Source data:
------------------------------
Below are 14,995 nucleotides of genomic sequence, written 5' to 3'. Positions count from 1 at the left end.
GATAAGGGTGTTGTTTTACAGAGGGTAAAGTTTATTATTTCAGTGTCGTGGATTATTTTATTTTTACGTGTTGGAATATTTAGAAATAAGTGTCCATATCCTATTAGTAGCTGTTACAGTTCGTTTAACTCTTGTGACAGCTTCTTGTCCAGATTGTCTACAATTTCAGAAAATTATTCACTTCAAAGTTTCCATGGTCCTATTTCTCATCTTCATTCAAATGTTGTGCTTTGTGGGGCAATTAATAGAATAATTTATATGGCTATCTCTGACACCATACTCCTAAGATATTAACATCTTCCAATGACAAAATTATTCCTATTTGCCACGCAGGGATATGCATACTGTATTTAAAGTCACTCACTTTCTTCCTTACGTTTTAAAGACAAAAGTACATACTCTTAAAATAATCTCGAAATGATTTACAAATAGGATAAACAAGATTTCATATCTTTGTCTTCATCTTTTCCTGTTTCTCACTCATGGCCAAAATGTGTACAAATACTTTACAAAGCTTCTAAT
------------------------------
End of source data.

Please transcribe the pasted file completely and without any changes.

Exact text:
Below are 14,995 nucleotides of genomic sequence, written 5' to 3'. Positions count from 1 at the left end.
GATAAGGGTGTTGTTTTACAGAGGGTAAAGTTTATTATTTCAGTGTCGTGGATTATTTTATTTTTACGTGTTGGAATATTTAGAAATAAGTGTCCATATCCTATTAGTAGCTGTTACAGTTCGTTTAACTCTTGTGACAGCTTCTTGTCCAGATTGTCTACAATTTCAGAAAATTATTCACTTCAAAGTTTCCATGGTCCTATTTCTCATCTTCATTCAAATGTTGTGCTTTGTGGGGCAATTAATAGAATAATTTATATGGCTATCTCTGACACCATACTCCTAAGATATTAACATCTTCCAATGACAAAATTATTCCTATTTGCCACGCAGGGATATGCATACTGTATTTAAAGTCACTCACTTTCTTCCTTACGTTTTAAAGACAAAAGTACATACTCTTAAAATAATCTCGAAATGATTTACAAATAGGATAAACAAGATTTCATATCTTTGTCTTCATCTTTTCCTGTTTCTCACTCATGGCCAAAATGTGTACAAATACTTTACAAAGCTTCTAAT